If You Pay For Dropbox You've Got A Treat Coming

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Although there are companies queueing up to offer you free cloud-based storage, sometimes the free offerings just don't provide enough space.  Which is why, for the past year or 2, I've been a paying customer of Dropbox.  Having used the free 2 GB service and decided that I was happy with it, I took the plunge and subscribed.  Which got me 200 GB, for a reasonable $19.99 a month.

With so much competition out there, Dropbox has often been criticized for not increasing its capacities or decreasing its prices.  Well, now it seems to have done just that.  My 200 GB account has just been upgraded, for free, to 2 TB.  That's a tenfold increase!  And I was even offered the option to "downgrade" to a mere terabyte of space, for just $9.99 a month.  Which I accepted gladly.

So I'm now paying half of what I was ($10 instead of $20), for 5 times the storage (1 TB rather than 0.2 TB).  The technology world moves in mysterious ways.  So if you currently pay for additional Dropbox space, keep an eye on your account over the next few days as you're probably about to receive a big free upgrade.

 

 

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As far as security is concerned, if you are concerned, I would suggest you look at a Drive Encryption Utility, so the cloud folder is encrypted by your computer and then uploaded to the cloud. That way if someone in the cloud is doing a dirty on you, your data is still safe. Another tip make sure your cloud provider is in a different legal jurisdiction to you. Any thoughts on this?

You would want drive encryption for other reasons (like computer theft) but here it won't do the trick I'm afraid: before uploading the file, that file will first be decrypted by your system software, in order to be able to upload it to your cloud. You could keep your files in an encrypted container, and upload that container file (seen as just one file once not opened) as it is, but from my experience working with these container files is a pain in the ....

What you would want is: end-point (user controlled) encryption of each file just prior to being uploaded. Google that, because Gizmo is not allowing me to mention any of these alternatives to the above advertised Dropbox.

I keep encrypted containers in the cloud. It works OK, especially if you take some time to sort out which of your files NEED to be encrypted and which don't. When I did that, I worked out that I could manage with a container of just 100 MB or so for my encrypted stuff. Which is manageable.
Mmmm I stand corrected, the problem with using a cloud encryption is that if someone has unauthorized by you access to the files in the cloud, then they probably have access to the encryption. So I would suggest if security is important to you to use something like AxCrypt, then put it into the cloud. I agree it is a pain.

In the case of endpoint (user) encrytpion that need not be the case: the encryption key should remain on your system only, I agree it should definitely NOT be in the cloud! There are cloud services that provide you with precisely that feature. This way, even the cloud service providor cannot possibly see what is inside your files. One disadvantage being: incremental backup is not possible as a result, so if you make a change to a file, it needs to be uploaded in full again. But to me, that is a small disadvantage I can perfectly live with, given the protection of my privacy.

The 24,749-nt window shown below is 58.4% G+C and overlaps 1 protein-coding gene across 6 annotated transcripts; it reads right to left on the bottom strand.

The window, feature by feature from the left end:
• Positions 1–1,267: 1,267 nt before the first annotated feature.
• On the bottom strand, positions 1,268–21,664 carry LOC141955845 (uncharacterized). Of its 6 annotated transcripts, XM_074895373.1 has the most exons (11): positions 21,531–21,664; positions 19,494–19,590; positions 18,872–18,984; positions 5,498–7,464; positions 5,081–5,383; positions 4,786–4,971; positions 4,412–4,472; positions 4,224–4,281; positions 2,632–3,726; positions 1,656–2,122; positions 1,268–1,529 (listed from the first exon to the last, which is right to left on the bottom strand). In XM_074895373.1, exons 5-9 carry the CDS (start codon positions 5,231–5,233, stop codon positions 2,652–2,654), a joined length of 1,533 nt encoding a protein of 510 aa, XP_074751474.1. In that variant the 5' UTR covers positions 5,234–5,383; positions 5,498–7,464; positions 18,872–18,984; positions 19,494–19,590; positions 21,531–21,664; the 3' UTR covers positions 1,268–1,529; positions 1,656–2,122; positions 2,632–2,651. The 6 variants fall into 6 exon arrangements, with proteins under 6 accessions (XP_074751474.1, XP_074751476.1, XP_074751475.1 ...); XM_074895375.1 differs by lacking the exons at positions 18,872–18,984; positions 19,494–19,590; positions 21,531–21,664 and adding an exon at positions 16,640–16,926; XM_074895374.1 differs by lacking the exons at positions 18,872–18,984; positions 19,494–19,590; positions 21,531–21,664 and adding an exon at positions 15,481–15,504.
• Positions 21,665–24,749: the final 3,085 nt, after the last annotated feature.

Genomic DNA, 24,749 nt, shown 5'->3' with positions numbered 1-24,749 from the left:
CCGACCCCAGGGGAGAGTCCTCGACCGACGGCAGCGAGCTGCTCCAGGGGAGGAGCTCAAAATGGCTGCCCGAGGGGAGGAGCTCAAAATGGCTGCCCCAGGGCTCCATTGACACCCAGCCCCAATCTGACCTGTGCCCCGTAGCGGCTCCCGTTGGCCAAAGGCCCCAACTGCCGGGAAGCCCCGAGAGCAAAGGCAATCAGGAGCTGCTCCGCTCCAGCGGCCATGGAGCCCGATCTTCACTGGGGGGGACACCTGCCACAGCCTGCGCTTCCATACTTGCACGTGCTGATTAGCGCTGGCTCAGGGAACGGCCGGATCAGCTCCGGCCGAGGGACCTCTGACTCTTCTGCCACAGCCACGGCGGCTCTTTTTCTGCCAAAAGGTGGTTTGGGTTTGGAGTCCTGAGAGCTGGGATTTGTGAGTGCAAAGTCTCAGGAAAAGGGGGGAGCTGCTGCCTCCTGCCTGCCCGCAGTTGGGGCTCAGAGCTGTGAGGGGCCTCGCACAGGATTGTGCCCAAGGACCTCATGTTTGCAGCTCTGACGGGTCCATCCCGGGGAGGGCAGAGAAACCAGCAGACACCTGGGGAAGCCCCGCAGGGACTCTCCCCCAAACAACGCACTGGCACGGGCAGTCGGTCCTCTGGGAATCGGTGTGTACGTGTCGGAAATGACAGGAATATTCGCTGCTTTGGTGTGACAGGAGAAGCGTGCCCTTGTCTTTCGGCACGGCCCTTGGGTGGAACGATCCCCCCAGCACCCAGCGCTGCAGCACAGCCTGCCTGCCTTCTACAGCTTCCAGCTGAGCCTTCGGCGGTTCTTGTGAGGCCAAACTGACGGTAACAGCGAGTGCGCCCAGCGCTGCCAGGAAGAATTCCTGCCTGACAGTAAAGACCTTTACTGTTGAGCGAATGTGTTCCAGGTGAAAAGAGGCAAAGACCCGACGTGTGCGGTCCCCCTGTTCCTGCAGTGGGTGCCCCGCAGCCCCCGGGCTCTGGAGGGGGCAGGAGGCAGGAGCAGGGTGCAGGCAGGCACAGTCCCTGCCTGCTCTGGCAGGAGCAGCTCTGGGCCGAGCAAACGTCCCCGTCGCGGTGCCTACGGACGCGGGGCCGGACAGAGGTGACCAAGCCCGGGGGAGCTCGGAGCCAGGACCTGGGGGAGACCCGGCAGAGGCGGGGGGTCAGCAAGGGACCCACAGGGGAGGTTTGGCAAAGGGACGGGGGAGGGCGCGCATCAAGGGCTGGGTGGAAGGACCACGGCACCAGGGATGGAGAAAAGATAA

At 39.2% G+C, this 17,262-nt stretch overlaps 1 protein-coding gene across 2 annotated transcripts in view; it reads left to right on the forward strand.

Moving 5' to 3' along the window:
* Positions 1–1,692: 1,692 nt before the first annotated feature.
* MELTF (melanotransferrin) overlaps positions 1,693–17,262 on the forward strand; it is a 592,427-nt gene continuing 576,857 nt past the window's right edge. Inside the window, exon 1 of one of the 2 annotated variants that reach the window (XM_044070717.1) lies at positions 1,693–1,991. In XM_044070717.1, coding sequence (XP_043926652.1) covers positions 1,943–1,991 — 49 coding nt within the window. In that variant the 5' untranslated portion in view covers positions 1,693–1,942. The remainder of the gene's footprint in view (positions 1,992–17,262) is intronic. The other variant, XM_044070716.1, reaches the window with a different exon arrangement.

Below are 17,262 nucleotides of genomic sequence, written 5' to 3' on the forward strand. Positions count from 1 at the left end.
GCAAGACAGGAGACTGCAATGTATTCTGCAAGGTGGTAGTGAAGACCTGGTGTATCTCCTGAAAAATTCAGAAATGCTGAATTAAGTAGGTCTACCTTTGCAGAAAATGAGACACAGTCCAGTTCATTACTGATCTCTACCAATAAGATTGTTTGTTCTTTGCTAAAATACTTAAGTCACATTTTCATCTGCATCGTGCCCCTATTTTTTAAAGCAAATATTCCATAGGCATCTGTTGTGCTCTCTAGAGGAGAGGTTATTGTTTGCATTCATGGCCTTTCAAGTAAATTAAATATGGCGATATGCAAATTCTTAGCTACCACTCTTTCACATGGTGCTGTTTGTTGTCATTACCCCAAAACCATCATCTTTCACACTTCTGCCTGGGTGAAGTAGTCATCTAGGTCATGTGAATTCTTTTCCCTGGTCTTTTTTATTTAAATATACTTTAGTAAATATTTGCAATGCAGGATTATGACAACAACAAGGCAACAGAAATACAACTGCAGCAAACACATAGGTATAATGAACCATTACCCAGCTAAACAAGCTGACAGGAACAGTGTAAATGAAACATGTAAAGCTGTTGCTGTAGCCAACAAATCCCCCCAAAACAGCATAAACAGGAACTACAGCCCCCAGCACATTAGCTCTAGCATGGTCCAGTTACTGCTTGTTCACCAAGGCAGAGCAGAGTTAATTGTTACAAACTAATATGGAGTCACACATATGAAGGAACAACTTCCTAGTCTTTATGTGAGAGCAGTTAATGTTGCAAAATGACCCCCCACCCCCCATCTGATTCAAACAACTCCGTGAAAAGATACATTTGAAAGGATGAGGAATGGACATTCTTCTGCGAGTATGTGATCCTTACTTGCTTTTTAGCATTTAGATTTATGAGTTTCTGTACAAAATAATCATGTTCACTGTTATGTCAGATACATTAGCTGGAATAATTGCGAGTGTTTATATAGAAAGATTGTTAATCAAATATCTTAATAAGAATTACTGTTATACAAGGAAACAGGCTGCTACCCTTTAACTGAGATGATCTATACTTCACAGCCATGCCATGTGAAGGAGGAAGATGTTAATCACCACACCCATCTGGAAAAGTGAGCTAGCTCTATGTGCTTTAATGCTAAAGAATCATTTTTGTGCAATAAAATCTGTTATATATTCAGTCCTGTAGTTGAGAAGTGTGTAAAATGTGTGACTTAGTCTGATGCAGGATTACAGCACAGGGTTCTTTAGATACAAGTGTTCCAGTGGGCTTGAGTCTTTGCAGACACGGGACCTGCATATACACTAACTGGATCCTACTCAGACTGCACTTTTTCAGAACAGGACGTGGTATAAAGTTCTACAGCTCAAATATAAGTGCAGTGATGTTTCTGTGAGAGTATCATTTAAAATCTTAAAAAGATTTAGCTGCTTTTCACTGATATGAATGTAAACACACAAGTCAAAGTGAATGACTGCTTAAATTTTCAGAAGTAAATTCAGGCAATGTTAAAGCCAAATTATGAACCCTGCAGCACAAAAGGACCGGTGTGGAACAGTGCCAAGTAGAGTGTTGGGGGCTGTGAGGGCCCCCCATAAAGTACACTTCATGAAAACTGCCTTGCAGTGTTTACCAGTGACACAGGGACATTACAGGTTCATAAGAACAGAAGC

OneDrive is free : 1 Tb

When I checked OneDrive, only 15 GB unless you have an Office 365 subscription where it goes to 1TB.
I recently loaded "Box" on my new Android LG Viper and it came with 50 GB for life as a promotion, able to sync with my desktop.

Yes, there are lots of promotions around. I recently got a new PC at my workplace and it came with a 50 GB Box.com account. Not that I'll use it, as I don't have any need right now. OneDrive is, as has been said, only 1 TB if you have an Office 365 subscription. Which is roughly the same price as Dropbox, so you could consider that route instead.

I have to ask:

Doesn't anyone worry about cloud storage security?

As in, anyone in the place shuffling through stuff? I know they aren't allowed/supposed to/can't....but really.

I am a staunch proponent of 2 onsite back-ups + one offsite. But I've yet to be convinced of a service 1st of all dependent on the business, but then also that your stuff is inaccessible if they go down for any reason.

I personally use Skydrive (free) & I've uploaded password-protected documents.

I cannot imagine the horror of uploading 4,000+ photos? And why?

Open to enlightenment- or just your personal uses, because I find it interesting & helpful,

Ta!

Yes, I worry about cloud security. Absolutely. Nothing confidential goes into Dropbox until I've encrypted it, using a standalone program that runs on my PC and which isn't part of Dropbox. I don't explictly upload 4000 (or however many I have) photos. I just point Dropbox at my main data folder (which happens to contain photos as well as hundreds of other things), and Dropbox just gets on with it. I don't even notice it happening. Even if it takes a month (which my initial upload to Dropbox did, when I started using it), it doesn't matter.
I suppose who are you trying to hid your files from. My main use of dropbox is to bypass iTunes and transfer books from my computer to my iPad.
After I went into a promo with Samsung mobile and Dropbox, which they promised to raise my limit from 2GB which was the free plan to 4GB, they actually increased it for 2 years for free by 48 GB.